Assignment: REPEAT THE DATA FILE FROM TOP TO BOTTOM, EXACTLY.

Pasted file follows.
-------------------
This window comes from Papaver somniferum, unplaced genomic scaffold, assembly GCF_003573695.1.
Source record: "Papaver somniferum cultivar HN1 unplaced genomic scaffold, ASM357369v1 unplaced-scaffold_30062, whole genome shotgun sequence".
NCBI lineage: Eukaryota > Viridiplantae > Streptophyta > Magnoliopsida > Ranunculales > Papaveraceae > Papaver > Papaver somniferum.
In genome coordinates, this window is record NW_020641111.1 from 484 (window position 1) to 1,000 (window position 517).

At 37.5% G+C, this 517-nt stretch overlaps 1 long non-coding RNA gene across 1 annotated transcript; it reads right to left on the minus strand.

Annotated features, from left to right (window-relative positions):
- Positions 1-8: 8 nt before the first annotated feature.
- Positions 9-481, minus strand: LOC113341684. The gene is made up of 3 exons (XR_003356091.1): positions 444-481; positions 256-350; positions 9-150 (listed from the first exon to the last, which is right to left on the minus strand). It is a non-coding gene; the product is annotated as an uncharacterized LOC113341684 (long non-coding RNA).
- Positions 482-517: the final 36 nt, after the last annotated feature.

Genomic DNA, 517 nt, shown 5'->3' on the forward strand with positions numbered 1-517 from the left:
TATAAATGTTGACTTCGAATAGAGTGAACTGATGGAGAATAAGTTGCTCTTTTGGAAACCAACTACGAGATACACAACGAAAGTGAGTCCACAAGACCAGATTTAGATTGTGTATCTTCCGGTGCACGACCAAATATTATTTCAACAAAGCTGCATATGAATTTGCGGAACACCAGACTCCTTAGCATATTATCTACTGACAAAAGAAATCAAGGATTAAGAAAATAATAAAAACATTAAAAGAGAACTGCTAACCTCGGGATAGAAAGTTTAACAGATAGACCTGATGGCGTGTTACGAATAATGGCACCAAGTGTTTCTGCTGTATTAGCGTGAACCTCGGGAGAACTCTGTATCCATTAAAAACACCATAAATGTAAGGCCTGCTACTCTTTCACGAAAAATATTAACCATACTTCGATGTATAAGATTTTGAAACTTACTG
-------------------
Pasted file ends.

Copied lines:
This window comes from Papaver somniferum, unplaced genomic scaffold, assembly GCF_003573695.1.
Source record: "Papaver somniferum cultivar HN1 unplaced genomic scaffold, ASM357369v1 unplaced-scaffold_30062, whole genome shotgun sequence".
NCBI lineage: Eukaryota > Viridiplantae > Streptophyta > Magnoliopsida > Ranunculales > Papaveraceae > Papaver > Papaver somniferum.
In genome coordinates, this window is record NW_020641111.1 from 484 (window position 1) to 1,000 (window position 517).

At 37.5% G+C, this 517-nt stretch overlaps 1 long non-coding RNA gene across 1 annotated transcript; it reads right to left on the minus strand.

Annotated features, from left to right (window-relative positions):
- Positions 1-8: 8 nt before the first annotated feature.
- Positions 9-481, minus strand: LOC113341684. The gene is made up of 3 exons (XR_003356091.1): positions 444-481; positions 256-350; positions 9-150 (listed from the first exon to the last, which is right to left on the minus strand). It is a non-coding gene; the product is annotated as an uncharacterized LOC113341684 (long non-coding RNA).
- Positions 482-517: the final 36 nt, after the last annotated feature.

Genomic DNA, 517 nt, shown 5'->3' on the forward strand with positions numbered 1-517 from the left:
TATAAATGTTGACTTCGAATAGAGTGAACTGATGGAGAATAAGTTGCTCTTTTGGAAACCAACTACGAGATACACAACGAAAGTGAGTCCACAAGACCAGATTTAGATTGTGTATCTTCCGGTGCACGACCAAATATTATTTCAACAAAGCTGCATATGAATTTGCGGAACACCAGACTCCTTAGCATATTATCTACTGACAAAAGAAATCAAGGATTAAGAAAATAATAAAAACATTAAAAGAGAACTGCTAACCTCGGGATAGAAAGTTTAACAGATAGACCTGATGGCGTGTTACGAATAATGGCACCAAGTGTTTCTGCTGTATTAGCGTGAACCTCGGGAGAACTCTGTATCCATTAAAAACACCATAAATGTAAGGCCTGCTACTCTTTCACGAAAAATATTAACCATACTTCGATGTATAAGATTTTGAAACTTACTG